Triterpenoids of Ganoderma theaecolum and their hepatoprotective activities. PUMID/DOI：DOI: 10.1016/j.fitote.2014.08.004 Fitoterapia. 2014 Oct;98:254-9. Five new lanostane triterpenoids, ganoderic acid XL1 (1), ganoderic acid XL2 (2), 20-hydroxy-ganoderic acid AM1 (3), ganoderenic acid AM1 (4) and ganoderesin C (5), together with five known triterpenoids (6-10) were isolated from the fruiting bodies of Ganoderma theaecolum. Chemical structures were elucidated on the basis of spectroscopic evidence, including 1D, 2D NMR, mass spectrometric data and circular dichroism spectra. Compounds 1, 4, 5, 8, 9 and 10 (10 礛) exhibited hepatoprotective activities against DL-galactosamine-induced cell damage in HL-7702 cells. Extraction optimisation and isolation of triterpenoids from Ganoderma lucidum and their effect on human carcinoma cell growth. PUMID/DOI：DOI: 10.1080/14786419.2014.938337 Nat Prod Res. 2014;28(24):2264-72. The response surface methodology was used to optimise the extraction conditions of Ganoderma lucidum based on a Box-Behnken design. A quadratic model sufficiently simulated the response of ganoderic acid H with a determination coefficient (R(2)) of 0.98. The optimal condition for extracting triterpenoids was determined to be 100.00% ethanol at 60.22°C for 6.00 h, under which the yield of the reference triterpenoid ganoderic acid H increased from 0.88 to 2.09 mg/g powder. Following extraction, triterpenoid-enriched fraction was further isolated into 23 fractions, and 7 fractions were identified as ganoderic acids A, B, D, G, H and I and ganoderenic acid D. Of the seven triterpenoids, ganoderenic acid D was most cytotoxic with IC50 values of 0.14 ± 0.01, 0.18 ± 0.02 and 0.26 ± 0.03 mg/mL in Hep G2, Hela and Caco-2 cells, respectively. While ganoderic acids A, G and H were relatively non-cytotoxic. The variation of inhibitory effects for these triterpenoids was likely related to their chemical structures.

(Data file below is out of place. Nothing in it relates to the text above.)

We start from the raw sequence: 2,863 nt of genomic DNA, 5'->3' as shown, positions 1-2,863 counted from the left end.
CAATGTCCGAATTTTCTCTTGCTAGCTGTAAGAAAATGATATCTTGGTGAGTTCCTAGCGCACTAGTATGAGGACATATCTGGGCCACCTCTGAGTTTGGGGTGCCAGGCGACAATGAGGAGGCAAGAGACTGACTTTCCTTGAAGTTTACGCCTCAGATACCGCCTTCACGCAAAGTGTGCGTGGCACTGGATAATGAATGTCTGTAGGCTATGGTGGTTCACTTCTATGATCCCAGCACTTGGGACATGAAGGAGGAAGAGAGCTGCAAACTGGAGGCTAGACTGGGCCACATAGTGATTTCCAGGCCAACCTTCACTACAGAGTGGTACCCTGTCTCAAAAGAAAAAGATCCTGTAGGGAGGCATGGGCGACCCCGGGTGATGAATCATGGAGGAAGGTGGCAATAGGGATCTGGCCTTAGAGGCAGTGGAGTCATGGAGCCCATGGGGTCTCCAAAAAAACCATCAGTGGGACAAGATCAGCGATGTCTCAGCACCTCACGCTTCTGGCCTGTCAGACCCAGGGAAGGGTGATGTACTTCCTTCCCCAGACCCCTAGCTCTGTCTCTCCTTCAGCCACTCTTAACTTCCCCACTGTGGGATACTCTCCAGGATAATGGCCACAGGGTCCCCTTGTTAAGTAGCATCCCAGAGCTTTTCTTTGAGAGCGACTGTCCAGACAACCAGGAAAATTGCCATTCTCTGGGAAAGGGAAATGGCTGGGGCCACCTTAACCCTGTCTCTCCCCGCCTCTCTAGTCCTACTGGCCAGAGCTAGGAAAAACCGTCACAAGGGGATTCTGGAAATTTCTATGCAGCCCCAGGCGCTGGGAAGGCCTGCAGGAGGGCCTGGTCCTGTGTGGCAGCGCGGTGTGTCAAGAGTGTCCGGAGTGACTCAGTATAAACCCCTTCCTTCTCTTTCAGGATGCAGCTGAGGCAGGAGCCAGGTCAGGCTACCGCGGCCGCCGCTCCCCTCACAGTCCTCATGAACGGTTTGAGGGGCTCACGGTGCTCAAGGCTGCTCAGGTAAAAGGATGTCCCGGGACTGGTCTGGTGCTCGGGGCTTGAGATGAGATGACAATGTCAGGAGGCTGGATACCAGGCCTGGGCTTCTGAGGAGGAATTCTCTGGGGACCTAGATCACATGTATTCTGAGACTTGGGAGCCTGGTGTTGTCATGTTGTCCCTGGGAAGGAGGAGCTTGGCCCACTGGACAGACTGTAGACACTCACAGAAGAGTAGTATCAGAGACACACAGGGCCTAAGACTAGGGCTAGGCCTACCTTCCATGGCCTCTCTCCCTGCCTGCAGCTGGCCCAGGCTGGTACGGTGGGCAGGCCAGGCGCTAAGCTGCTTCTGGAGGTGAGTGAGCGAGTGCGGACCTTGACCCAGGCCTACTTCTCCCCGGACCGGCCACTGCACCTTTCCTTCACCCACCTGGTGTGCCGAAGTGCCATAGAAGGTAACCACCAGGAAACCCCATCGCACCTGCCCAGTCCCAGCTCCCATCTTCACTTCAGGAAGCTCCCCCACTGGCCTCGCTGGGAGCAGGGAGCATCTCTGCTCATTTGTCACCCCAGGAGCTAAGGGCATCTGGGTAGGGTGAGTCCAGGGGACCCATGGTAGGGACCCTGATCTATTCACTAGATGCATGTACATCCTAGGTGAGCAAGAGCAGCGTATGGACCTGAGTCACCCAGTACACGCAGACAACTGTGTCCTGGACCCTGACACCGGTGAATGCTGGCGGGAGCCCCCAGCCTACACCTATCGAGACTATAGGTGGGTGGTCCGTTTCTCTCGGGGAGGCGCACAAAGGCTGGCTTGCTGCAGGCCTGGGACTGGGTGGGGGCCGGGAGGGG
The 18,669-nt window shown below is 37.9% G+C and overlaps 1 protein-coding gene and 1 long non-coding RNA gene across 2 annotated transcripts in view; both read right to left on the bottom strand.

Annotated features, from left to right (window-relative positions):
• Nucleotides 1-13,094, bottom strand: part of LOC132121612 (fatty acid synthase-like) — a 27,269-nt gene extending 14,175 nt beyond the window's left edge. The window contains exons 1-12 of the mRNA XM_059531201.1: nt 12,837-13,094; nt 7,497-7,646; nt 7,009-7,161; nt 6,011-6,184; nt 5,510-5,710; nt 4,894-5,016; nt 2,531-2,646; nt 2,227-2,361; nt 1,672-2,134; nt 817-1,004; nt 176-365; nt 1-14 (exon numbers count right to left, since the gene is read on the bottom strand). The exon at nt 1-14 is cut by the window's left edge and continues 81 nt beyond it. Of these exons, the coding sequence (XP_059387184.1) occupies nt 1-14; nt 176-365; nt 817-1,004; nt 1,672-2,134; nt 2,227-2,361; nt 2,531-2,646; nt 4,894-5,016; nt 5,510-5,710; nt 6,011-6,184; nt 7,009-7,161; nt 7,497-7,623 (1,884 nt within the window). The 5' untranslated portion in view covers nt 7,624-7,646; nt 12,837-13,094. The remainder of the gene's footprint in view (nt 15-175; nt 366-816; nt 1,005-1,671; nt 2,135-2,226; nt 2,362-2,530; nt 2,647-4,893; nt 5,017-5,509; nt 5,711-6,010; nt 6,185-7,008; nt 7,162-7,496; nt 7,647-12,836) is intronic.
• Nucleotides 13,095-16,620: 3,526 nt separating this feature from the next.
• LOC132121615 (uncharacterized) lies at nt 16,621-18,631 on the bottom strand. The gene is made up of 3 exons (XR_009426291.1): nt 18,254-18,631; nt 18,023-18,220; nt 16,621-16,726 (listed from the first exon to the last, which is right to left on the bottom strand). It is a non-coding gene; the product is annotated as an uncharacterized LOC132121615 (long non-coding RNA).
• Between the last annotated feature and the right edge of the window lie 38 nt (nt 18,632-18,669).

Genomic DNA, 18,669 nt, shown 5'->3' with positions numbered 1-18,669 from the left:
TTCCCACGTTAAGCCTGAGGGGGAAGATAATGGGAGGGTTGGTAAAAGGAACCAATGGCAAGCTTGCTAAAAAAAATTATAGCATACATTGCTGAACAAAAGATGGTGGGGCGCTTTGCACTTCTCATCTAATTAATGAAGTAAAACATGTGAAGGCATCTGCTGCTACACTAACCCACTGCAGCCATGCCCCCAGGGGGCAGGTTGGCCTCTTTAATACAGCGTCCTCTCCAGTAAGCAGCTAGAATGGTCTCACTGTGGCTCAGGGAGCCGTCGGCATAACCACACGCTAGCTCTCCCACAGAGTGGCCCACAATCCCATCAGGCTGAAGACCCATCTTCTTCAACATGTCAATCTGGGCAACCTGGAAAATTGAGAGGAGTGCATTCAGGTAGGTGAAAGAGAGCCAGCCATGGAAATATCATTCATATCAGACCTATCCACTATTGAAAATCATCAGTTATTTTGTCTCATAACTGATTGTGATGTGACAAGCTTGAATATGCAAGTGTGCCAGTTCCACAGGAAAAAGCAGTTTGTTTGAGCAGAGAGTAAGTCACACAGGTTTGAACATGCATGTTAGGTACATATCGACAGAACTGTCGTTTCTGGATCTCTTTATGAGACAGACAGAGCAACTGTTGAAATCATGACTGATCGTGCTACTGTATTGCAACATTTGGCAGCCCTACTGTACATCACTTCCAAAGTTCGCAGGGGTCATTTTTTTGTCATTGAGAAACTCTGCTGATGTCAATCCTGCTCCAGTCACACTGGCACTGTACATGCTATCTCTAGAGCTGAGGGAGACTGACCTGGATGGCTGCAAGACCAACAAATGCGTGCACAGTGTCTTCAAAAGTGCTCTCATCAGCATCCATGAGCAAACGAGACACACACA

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Two studies evaluated a consultation strategy for increasing teachers’ implementation of instruction related to specific Individualized Education Plan objectives for handicapped children mainstreamed into regular preschool programs. In the first study, teachers viewed videotaped sequences of regular classroom routines and were asked to generate ideas for embedding IEP-related instruction into those routines. All teachers demonstrated increases in instructional behaviors in targeted routines, and 2 of the 3 teachers increased instruction in additional settings that had not been the focus of the consultation. Children demonstrated concomitant increases in IEP-targeted behaviors. In follow-up questionnaires and interviews, teachers reported increased confidence in their ability to implement specialized instruction. These findings were replicated in a second study in which the videotaping was replaced by teacher interview, and in which the consultation was carried out by a previously untrained special education teacher.